Monday, April 6, 2009


The Bill and Melinda Gates Foundation are known for their work in health and education around the world, but did you know that they are putting their funds behind a massive effort to incorporate those same issues into your favorite television shows?

A NY Times article highlights the foundation’s partnership with Viacom - the parent company of MTV, and its sister network of Vh1, BET and Nickelodeon - to create ‘Get Schooled.’ The article states that this new partnership involves consultation between Gates Foundation experts and executives at all Viacom networks that make programming decisions. Their goal is to weave education-themed story lines into existing shows or to create new shows centered on education.

One of the Gates Foundation’s projects mentioned in the article is ‘Bring Your "A" Game’, a 22-minute documentary film that is aimed at urban youth showing the consequences of dropping out of high school. The film is directed by actor–director Mario Van Peebles and will exclusively air on BET this year. It details strategies that have improved the lives of Black men and boys and will underscore the importance of educational achievement and high school graduation for survival and success in today’s world.

Among those featured in the documentary include Richard “Dick” Parsons, Chris Rock, Spike Lee, Dr. Cornel West, Ice Cube, Newark, New Jersey Mayor Cory Booker, Sean “Diddy” Combs, Kevin Liles, Lou Gossett Jr., Lupe Fiasco, Hill Harper, Damon Dash, Kevin Powell, Melvin Van Peebles, Geoffrey Canada, Bruce Gordon and former NBA star Alan Houston, among others.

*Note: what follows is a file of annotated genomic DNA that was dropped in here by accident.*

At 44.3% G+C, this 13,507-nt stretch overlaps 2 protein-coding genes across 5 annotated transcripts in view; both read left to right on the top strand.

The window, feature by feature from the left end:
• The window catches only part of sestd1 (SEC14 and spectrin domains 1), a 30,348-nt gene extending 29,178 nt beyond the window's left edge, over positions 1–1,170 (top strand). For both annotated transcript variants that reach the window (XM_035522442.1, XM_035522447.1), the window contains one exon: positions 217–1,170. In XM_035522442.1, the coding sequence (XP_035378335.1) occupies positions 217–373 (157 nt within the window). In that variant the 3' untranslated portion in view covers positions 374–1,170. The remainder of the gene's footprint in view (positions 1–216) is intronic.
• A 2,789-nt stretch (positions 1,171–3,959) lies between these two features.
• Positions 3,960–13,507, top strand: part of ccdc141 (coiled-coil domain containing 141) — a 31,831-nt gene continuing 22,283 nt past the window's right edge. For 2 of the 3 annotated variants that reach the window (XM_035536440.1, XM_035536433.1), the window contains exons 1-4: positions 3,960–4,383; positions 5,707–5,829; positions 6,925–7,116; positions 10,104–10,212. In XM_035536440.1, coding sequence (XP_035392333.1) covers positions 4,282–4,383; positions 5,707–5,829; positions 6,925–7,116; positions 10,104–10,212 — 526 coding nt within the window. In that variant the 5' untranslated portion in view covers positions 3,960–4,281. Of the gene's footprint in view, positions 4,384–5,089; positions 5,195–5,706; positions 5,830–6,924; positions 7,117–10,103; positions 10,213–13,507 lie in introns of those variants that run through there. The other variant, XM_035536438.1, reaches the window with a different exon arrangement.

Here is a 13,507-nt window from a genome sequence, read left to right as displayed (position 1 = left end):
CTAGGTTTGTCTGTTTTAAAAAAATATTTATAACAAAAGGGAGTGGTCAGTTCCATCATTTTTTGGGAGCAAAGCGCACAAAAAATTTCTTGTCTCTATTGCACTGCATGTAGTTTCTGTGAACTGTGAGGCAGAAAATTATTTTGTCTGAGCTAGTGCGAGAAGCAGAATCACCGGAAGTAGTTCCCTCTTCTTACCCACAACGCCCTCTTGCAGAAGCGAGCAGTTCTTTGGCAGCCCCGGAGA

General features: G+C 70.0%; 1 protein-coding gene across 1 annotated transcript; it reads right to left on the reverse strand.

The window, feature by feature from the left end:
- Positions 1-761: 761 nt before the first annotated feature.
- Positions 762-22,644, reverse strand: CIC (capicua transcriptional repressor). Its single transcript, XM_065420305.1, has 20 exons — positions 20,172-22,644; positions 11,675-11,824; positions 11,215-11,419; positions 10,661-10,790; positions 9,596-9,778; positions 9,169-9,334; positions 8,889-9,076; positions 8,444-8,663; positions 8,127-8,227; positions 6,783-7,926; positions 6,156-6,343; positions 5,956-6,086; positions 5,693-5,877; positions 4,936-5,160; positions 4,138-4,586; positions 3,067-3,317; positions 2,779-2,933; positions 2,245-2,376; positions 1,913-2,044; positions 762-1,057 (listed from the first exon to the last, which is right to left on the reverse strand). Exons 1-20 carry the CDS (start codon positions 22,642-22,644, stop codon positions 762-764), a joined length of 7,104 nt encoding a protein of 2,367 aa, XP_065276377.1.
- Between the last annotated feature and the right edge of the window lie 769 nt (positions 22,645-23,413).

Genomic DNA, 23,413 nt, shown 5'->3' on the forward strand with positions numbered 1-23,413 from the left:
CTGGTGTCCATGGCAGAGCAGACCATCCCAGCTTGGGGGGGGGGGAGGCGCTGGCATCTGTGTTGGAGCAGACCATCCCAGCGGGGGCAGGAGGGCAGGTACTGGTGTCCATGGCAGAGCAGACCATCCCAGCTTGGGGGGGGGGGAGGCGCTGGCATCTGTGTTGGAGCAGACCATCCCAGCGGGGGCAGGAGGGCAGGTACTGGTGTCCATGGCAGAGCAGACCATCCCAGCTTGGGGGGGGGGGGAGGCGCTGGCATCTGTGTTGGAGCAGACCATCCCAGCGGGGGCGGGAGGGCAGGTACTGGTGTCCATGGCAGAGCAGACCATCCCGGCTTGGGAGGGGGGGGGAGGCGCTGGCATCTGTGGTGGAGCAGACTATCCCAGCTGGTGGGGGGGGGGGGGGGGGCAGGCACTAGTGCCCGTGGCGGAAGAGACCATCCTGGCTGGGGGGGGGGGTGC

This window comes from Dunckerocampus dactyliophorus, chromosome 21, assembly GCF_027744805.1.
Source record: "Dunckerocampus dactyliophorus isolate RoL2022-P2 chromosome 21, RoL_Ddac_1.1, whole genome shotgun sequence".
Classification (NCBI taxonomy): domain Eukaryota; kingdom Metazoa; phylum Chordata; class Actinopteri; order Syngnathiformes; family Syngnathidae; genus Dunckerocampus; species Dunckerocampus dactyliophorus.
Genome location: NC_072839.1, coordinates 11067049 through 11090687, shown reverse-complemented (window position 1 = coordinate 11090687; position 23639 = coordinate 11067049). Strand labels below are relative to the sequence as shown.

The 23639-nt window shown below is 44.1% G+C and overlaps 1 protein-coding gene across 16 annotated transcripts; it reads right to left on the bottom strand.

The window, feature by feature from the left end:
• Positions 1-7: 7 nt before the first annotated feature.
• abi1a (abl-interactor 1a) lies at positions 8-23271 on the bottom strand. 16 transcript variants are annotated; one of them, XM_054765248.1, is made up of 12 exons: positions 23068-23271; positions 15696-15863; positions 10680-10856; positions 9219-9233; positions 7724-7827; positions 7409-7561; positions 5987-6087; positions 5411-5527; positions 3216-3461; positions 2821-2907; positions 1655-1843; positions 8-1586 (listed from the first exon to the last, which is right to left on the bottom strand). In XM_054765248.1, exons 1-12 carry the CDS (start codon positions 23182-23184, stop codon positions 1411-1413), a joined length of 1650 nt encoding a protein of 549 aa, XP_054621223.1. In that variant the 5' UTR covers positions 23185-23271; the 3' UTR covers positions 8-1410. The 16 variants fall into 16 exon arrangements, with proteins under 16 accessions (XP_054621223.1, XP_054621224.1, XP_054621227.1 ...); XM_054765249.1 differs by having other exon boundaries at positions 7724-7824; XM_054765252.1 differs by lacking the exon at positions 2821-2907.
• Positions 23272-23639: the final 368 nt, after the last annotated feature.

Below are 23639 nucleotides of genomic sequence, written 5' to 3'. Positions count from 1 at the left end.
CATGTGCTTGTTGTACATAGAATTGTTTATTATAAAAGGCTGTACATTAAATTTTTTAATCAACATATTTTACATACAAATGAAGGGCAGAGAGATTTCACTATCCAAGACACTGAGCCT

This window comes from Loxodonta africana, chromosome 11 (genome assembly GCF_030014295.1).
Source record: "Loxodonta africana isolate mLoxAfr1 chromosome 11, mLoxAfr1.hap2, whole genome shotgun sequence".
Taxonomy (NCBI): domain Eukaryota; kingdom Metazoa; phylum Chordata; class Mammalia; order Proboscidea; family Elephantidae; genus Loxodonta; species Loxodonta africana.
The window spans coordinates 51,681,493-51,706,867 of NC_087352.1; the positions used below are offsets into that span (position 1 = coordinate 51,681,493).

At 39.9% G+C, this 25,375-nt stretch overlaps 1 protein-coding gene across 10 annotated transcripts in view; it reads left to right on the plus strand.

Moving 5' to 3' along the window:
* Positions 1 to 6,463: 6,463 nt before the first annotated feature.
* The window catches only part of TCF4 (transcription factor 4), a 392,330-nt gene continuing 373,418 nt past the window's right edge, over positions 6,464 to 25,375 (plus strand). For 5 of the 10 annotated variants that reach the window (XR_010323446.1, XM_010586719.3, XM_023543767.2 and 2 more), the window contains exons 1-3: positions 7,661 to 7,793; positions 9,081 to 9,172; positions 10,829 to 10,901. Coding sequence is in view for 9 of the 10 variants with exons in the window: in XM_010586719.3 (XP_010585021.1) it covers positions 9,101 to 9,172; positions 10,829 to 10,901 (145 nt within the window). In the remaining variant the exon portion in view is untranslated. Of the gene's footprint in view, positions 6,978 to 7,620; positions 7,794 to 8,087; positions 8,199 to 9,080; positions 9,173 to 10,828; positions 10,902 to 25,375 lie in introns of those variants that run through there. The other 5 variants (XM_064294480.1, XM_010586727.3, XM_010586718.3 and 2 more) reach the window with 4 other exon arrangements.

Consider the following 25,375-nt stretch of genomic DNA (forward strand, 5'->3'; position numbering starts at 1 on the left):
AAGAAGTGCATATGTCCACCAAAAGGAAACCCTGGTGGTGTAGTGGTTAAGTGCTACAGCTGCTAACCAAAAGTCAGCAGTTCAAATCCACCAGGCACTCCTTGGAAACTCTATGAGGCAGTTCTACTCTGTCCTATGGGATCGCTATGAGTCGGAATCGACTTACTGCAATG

The 21st Century Foundation, an African American foundation, is also a partner in this project. They are spearheading a community engagement campaign that brings together resources and strategies from their Black Men and Boys Initiative, to encourage you and your community to get involved. They urge community groups, faith-based organizations, schools, policymakers, and funders to use BRING YOUR “A” GAME to discuss not only the challenges that affect Black America, but to use it as the basis for conversations about solutions.

Their interactive website features a viewer discussion guide, a curriculum guide for adults who work with youth, templates for creating programming for Black men and boys in your community, and an application for complimentary community screening DVDs for organizational use (limited numbers available.) Visit the website here.


JanaB said...

Praise the LORD! I personally have a love/hate relationship with BET and I guess with TV in general . . . what can I say I am in public health so I am always excited about partnerships!!!! YAY!

Tracey said...

You are too funny Jana! (Well said, indeed!)